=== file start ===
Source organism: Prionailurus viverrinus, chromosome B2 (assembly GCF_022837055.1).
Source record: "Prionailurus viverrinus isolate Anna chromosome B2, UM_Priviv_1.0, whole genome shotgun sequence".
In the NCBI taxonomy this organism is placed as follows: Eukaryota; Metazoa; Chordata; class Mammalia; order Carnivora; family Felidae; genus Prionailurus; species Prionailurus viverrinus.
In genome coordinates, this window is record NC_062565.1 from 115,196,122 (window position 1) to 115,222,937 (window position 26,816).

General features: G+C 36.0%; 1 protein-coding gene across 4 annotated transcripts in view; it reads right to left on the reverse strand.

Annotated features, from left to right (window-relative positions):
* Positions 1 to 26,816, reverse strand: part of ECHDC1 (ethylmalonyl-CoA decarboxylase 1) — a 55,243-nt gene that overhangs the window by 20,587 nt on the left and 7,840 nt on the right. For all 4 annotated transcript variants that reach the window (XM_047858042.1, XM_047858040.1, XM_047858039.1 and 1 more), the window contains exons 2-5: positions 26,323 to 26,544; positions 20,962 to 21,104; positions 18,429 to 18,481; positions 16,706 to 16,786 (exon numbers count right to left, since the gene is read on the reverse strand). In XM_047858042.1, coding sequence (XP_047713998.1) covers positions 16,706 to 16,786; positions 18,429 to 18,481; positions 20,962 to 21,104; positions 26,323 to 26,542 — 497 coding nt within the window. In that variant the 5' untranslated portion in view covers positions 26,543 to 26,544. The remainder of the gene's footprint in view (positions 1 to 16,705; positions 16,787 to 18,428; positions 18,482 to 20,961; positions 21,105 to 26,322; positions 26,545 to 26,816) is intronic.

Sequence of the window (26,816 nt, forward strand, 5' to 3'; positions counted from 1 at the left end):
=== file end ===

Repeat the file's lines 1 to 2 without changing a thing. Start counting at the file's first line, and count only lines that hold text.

Source organism: Prionailurus viverrinus, chromosome B2 (assembly GCF_022837055.1).
Source record: "Prionailurus viverrinus isolate Anna chromosome B2, UM_Priviv_1.0, whole genome shotgun sequence".